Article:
A condensed version of this article was first published in the New York Times in April 2010. 

Cries for the Pope to step down over the clergy abuse scandal are not about righting wrongs, but about silencing a man and a church. The attempts of the media to drop this crisis at the Vatican’s door will fail because God, not man, is in control. Jesus himself said, “Blessed are you when people insult you and say all kinds of evil against you because of me.”

Pope Benedict and the Catholic Church have tried valiantly to defend a biblical understanding of sexuality, marriage, and the family from the onslaught of our secular society. This society not only tolerates but celebrates all kinds of evil under the guise of diversity. The media is not content with persecuting the Catholic Church; its ultimate aim is to destroy people’s faith in God. First the family, and now faith itself, is under attack.

Though non-Catholic, I have met the Pope several times and always marveled at his faith. This faith is more than a feeling; it is a conviction that mandates both speech and action. It has earned him life-long hatred and opposition. In spite of this, he has met evil with good, and advocated for peace by forgiving.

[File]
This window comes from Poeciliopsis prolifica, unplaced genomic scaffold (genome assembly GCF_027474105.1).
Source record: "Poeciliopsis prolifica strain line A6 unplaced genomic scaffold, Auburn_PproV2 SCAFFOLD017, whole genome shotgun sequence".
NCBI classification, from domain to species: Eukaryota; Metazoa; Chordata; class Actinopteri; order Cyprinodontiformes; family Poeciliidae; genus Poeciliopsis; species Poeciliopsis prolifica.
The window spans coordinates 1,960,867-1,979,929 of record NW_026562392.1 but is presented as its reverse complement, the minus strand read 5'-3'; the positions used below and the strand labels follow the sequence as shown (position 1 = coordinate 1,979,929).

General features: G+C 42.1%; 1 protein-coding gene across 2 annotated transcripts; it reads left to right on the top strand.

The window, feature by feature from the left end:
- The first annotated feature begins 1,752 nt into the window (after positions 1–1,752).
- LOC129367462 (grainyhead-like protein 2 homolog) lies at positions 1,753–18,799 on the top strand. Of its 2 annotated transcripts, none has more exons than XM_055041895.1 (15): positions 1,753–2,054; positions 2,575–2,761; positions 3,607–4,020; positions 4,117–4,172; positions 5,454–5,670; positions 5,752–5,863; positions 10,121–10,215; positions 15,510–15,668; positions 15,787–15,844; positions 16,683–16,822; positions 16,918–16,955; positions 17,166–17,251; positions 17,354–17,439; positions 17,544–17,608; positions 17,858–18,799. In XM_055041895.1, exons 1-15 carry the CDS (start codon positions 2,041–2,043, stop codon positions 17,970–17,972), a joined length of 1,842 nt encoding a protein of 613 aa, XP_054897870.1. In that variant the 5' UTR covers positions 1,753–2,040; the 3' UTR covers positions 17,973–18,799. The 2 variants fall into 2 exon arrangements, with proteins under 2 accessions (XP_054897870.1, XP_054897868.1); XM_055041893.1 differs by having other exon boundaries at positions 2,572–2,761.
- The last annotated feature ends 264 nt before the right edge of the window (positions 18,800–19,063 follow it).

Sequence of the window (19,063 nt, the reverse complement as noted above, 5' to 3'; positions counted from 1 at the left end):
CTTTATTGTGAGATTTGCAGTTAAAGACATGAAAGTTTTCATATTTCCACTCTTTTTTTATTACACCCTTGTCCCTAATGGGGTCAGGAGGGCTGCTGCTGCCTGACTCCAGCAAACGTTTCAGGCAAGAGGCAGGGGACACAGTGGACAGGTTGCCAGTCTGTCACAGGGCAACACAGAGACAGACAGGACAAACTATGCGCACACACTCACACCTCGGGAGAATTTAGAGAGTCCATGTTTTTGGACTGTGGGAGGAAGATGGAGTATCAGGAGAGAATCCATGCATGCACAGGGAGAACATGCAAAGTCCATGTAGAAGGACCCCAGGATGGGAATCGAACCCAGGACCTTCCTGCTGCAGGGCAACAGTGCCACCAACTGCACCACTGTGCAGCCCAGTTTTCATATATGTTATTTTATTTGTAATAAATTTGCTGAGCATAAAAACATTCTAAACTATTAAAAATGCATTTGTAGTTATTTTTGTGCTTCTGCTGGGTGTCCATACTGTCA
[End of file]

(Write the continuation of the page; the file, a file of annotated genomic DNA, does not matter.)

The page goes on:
In his letter to the Irish church, the Pope makes it clear that he is ashamed of the church’s failings, and that he has taken concrete steps to address the abuses which have been revealed. Yet he is right in noting that no victim will be helped by exploiting scandal.

Jesus condemns sin, but then points to forgiveness. True compassion for a victim includes helping him forgive his transgressor so that he can move on with his life. Without such forgiveness, healing can never take place.

Instead of targeting the Pope, we should begin to address the root causes of sexual abuse – a society and an entertainment industry that will cross any boundary for the sake of making money.

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Contributed By Johann Christoph Arnold Johann Christoph Arnold

A noted speaker and writer on marriage, parenting, education, and end-of-life issues, Arnold is a senior pastor of the Bruderhof, a movement of Christian communities.